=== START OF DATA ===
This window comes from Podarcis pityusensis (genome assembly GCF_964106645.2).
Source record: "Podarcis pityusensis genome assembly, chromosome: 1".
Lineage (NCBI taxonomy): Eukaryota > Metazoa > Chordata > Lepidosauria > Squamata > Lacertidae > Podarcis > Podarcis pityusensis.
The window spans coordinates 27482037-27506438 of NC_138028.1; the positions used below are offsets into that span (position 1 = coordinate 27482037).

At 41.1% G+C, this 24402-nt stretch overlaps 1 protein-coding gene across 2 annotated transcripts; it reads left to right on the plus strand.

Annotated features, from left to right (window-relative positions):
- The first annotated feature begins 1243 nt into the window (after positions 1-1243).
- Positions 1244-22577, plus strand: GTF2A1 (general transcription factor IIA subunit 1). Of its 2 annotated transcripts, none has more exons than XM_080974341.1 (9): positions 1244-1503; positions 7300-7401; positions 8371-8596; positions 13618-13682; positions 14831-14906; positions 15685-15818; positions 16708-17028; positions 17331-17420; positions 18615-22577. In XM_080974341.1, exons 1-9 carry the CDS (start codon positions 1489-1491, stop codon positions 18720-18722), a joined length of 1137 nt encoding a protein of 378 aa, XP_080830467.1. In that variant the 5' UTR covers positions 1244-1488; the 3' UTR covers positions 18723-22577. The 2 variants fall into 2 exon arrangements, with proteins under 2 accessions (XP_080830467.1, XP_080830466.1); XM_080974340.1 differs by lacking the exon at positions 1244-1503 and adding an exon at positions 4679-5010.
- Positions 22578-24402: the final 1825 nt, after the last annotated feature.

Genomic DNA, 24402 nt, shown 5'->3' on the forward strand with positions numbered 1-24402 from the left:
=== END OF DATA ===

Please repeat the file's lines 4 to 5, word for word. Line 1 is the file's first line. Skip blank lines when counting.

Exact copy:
The window spans coordinates 27482037-27506438 of NC_138028.1; the positions used below are offsets into that span (position 1 = coordinate 27482037).

At 41.1% G+C, this 24402-nt stretch overlaps 1 protein-coding gene across 2 annotated transcripts; it reads left to right on the plus strand.